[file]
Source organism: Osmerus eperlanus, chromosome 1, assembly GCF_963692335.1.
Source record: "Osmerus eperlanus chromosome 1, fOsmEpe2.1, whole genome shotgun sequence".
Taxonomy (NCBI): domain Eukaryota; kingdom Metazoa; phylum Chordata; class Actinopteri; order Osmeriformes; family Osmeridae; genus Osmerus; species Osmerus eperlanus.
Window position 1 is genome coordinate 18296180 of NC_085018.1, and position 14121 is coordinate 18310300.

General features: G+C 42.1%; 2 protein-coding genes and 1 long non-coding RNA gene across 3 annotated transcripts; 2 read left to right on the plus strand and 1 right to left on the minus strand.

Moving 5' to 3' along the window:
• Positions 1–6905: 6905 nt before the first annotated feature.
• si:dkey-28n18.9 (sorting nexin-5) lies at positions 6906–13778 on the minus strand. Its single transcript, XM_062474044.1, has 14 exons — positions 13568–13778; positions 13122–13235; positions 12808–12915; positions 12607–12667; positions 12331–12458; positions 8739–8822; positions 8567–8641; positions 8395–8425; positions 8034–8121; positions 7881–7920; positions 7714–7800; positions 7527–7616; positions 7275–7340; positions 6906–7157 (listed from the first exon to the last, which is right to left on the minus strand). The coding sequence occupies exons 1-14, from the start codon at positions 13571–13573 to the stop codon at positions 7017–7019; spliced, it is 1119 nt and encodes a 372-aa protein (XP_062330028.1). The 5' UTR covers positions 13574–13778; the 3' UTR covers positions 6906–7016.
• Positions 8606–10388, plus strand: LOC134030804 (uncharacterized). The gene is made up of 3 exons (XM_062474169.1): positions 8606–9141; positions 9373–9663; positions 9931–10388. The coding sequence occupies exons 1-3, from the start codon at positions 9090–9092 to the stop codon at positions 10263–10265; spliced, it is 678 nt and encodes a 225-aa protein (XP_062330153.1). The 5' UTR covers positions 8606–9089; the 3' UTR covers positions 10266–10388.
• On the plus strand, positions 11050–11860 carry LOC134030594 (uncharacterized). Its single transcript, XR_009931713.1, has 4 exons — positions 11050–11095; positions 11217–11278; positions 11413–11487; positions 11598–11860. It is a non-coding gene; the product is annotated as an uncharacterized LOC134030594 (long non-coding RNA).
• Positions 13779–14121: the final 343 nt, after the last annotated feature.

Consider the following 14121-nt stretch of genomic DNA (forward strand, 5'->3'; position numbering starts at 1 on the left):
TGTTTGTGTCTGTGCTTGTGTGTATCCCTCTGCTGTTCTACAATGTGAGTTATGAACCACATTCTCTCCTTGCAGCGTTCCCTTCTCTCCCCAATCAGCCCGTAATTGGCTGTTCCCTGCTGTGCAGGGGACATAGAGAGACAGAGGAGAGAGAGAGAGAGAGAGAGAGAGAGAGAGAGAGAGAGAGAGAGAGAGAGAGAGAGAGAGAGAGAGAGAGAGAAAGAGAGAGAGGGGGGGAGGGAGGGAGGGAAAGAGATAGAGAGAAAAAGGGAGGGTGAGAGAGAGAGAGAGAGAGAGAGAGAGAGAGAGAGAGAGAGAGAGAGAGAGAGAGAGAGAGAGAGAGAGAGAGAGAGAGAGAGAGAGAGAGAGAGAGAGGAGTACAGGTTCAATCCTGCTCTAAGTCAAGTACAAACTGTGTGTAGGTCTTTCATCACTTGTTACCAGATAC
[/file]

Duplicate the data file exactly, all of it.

Source organism: Osmerus eperlanus, chromosome 1, assembly GCF_963692335.1.
Source record: "Osmerus eperlanus chromosome 1, fOsmEpe2.1, whole genome shotgun sequence".
Taxonomy (NCBI): domain Eukaryota; kingdom Metazoa; phylum Chordata; class Actinopteri; order Osmeriformes; family Osmeridae; genus Osmerus; species Osmerus eperlanus.
Window position 1 is genome coordinate 18296180 of NC_085018.1, and position 14121 is coordinate 18310300.

General features: G+C 42.1%; 2 protein-coding genes and 1 long non-coding RNA gene across 3 annotated transcripts; 2 read left to right on the plus strand and 1 right to left on the minus strand.

Moving 5' to 3' along the window:
• Positions 1–6905: 6905 nt before the first annotated feature.
• si:dkey-28n18.9 (sorting nexin-5) lies at positions 6906–13778 on the minus strand. Its single transcript, XM_062474044.1, has 14 exons — positions 13568–13778; positions 13122–13235; positions 12808–12915; positions 12607–12667; positions 12331–12458; positions 8739–8822; positions 8567–8641; positions 8395–8425; positions 8034–8121; positions 7881–7920; positions 7714–7800; positions 7527–7616; positions 7275–7340; positions 6906–7157 (listed from the first exon to the last, which is right to left on the minus strand). The coding sequence occupies exons 1-14, from the start codon at positions 13571–13573 to the stop codon at positions 7017–7019; spliced, it is 1119 nt and encodes a 372-aa protein (XP_062330028.1). The 5' UTR covers positions 13574–13778; the 3' UTR covers positions 6906–7016.
• Positions 8606–10388, plus strand: LOC134030804 (uncharacterized). The gene is made up of 3 exons (XM_062474169.1): positions 8606–9141; positions 9373–9663; positions 9931–10388. The coding sequence occupies exons 1-3, from the start codon at positions 9090–9092 to the stop codon at positions 10263–10265; spliced, it is 678 nt and encodes a 225-aa protein (XP_062330153.1). The 5' UTR covers positions 8606–9089; the 3' UTR covers positions 10266–10388.
• On the plus strand, positions 11050–11860 carry LOC134030594 (uncharacterized). Its single transcript, XR_009931713.1, has 4 exons — positions 11050–11095; positions 11217–11278; positions 11413–11487; positions 11598–11860. It is a non-coding gene; the product is annotated as an uncharacterized LOC134030594 (long non-coding RNA).
• Positions 13779–14121: the final 343 nt, after the last annotated feature.

Consider the following 14121-nt stretch of genomic DNA (forward strand, 5'->3'; position numbering starts at 1 on the left):
TGTTTGTGTCTGTGCTTGTGTGTATCCCTCTGCTGTTCTACAATGTGAGTTATGAACCACATTCTCTCCTTGCAGCGTTCCCTTCTCTCCCCAATCAGCCCGTAATTGGCTGTTCCCTGCTGTGCAGGGGACATAGAGAGACAGAGGAGAGAGAGAGAGAGAGAGAGAGAGAGAGAGAGAGAGAGAGAGAGAGAGAGAGAGAGAGAGAGAGAGAGAGAGAAAGAGAGAGAGGGGGGGAGGGAGGGAGGGAAAGAGATAGAGAGAAAAAGGGAGGGTGAGAGAGAGAGAGAGAGAGAGAGAGAGAGAGAGAGAGAGAGAGAGAGAGAGAGAGAGAGAGAGAGAGAGAGAGAGAGAGAGAGAGAGAGAGAGAGAGAGGAGTACAGGTTCAATCCTGCTCTAAGTCAAGTACAAACTGTGTGTAGGTCTTTCATCACTTGTTACCAGATAC